Court: Queen's Bench Division

Judge: Sharp J

Date of judgment: 22 Mar 2011

Summary:   Privacy - Breach of Confidence - Misuse of Private Information - Derogations from Open Justice -  Whether the hearing should take place in private - whether anonymity should be continued

Appearances: Adam Speker KC (Claimant) 

Instructing Solicitors: McGrigors for RJA; D in person


C and D, neither of whom are public figures, were in a relationship. It was common ground that in the course of the relationship D took photographs of C; that the photographs were stored on D’s computer and the photographs were taken for private purposes. It was also not disputed that when the relationship ended D made threats to post the photographs online.

Some of the photographs were published online on two websites. C sought an injunction without notice on 25 February 2011. Sharp J heard the matter in private; read the evidence of C and granted the injunction. The Court considered that the photographs were private and there was evidence that their photographs were placed online for revenge and other unwarranted reasons. The Court held that C was likely to succeed in establishing a reasonable expectation of privacy in respect of the information and that publication should not be allowed. The Judge also held that it was appropriate for the application to have been made without notice; for the hearing to take place in private and for anonymity to be granted to the parties until the next hearing.

The matter came back before King J. D attended in person. D denied publishing any photographs online and gave undertakings until trial not to publish any photographs; not to take any steps in respect of a website that D had registered in C’s name; not to harass C by communicating with C other than through C’s solicitor and to allow an expert instructed on behalf of C to have access to computer and camera equipment. The anonymity order was extended.

The matter came back before the court because C contended that D had failed to comply with the undertakings given in front of King J. C also produced expert evidence appearing to demonstrate that the photographs had been uploaded onto the internet from a computer registered to D at D’s home address. C sought that D should serve a further witness statement providing truthful information about computer equipment in D’s possession; for D to adhere to the undertakings given on the last occasion and for an order to have access to D’s computer so that an expert could destroy any images and preserve them by other means for the purpose of the litigation.


(1) Whether D should serve a further WS providing information about computer and camera equipment in D’s possession and in the possession of others identified in D’s first WS;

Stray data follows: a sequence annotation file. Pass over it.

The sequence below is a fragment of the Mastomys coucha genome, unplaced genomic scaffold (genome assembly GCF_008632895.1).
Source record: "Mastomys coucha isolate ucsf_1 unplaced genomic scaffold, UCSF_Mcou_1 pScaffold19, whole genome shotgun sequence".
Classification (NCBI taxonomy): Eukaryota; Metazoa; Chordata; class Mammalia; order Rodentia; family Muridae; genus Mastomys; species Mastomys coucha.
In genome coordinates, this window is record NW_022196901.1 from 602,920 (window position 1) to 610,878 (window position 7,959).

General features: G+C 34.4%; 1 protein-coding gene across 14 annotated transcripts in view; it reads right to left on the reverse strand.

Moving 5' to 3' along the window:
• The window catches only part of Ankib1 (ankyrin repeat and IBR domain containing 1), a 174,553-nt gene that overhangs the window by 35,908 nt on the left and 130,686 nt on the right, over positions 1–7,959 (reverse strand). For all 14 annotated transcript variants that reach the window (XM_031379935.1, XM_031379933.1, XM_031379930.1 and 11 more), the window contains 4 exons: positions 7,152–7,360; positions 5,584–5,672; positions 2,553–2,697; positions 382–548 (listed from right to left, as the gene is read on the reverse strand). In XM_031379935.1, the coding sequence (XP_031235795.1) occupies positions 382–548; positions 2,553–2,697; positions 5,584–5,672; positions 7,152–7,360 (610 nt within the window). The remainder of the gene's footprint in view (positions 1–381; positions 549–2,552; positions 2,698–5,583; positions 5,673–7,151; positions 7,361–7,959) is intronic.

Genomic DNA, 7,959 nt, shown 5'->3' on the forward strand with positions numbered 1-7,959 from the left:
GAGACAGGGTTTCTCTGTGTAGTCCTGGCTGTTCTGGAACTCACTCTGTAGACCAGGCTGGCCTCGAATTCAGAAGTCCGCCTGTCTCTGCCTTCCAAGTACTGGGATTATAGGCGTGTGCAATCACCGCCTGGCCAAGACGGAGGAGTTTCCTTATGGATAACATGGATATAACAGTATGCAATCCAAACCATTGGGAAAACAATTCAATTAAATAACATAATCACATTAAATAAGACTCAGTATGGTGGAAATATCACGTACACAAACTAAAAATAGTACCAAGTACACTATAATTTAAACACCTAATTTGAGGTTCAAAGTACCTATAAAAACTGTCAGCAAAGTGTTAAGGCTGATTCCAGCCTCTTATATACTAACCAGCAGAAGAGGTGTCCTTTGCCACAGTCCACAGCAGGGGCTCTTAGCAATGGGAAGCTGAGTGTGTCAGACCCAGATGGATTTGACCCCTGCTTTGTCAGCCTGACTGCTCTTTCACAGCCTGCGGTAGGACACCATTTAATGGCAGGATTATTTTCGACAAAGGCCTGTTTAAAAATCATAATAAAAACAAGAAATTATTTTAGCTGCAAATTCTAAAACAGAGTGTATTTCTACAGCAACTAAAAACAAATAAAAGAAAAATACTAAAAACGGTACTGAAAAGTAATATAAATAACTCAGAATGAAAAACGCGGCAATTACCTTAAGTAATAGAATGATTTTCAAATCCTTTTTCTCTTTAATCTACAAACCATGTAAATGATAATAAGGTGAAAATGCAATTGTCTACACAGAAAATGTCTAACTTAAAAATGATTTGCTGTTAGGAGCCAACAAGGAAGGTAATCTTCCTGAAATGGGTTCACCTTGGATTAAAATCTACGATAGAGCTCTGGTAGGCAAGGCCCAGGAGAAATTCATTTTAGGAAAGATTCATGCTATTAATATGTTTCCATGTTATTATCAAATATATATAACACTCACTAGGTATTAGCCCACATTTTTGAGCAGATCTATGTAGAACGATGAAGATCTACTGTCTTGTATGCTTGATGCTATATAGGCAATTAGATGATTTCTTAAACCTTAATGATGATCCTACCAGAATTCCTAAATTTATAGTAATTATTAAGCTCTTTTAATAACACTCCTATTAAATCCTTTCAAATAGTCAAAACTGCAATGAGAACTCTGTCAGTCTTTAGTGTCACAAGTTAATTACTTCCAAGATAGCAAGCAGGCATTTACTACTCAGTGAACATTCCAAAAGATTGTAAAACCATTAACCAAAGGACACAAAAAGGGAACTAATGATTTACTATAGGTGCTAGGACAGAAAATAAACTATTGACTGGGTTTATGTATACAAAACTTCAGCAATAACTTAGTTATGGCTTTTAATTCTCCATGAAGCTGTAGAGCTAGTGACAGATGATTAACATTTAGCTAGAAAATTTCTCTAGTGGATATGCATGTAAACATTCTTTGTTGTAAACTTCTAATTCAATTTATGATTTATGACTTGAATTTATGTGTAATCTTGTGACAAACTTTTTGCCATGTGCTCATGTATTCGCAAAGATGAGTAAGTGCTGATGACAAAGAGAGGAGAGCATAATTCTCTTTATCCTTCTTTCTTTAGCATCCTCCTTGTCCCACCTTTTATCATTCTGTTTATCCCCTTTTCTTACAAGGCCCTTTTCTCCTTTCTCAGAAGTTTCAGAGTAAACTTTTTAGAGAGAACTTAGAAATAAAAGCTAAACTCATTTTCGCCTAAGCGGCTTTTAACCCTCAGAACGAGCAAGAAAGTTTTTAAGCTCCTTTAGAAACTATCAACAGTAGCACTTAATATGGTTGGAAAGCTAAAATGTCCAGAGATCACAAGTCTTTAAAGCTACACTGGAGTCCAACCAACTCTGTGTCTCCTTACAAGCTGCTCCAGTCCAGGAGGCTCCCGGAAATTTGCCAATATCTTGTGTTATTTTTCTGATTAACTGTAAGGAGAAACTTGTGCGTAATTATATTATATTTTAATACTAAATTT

(2) Whether an Order should be made to allow C’s solicitor and an expert into D’s home to properly inspect D’s computer and camera equipment and ensure that the images are removed;

(3) Whether anonymity should be extended.


(1) C was entitled to the order. There was strong evidence that D had not hitherto provided full and frank information as D had undertaken to do before King J. There was a strong inference that D had computer equipment in D’s possession and in respect of equipment that D said had been stolen or given away D should provide further information;

(2) C was entitled to the delivery up, destruction and search orders sought. The circumstances were unusual. D did not claim any legal entitlement to the photographs that would entitle D to keep them and the evidence before the court showed, to put it at its lowest, that contrary to claims made by D including in person, that some of the photographs were uploaded from a computer registered to D which was in the flat in which D lives alone. Moreover, an expert was needed to remove them and D had expressly requested before King J that the exercise took place at D’s home: Tchenguiz v Imerman; Imerman v Imerman [2010] EWCA Civ 908 considered.

(3) C has said in terms that C’s intention is to pursue the matter to trial in order to obtain permanent relief and protection of orders following final judgment. Until that time the parties were entitled to anonymity and it was proper for the hearing to take place in private. C is likely to establish at trial the unlawful conduct complained about: JIH v News Group Newspapers [2011] EWCA Civ 42 followed.


The information in this case report is derived from the Judge’s public judgment handed down ex tempore on 22 March 2011. There is an order in place not to publish any information save for that set out in the public judgment.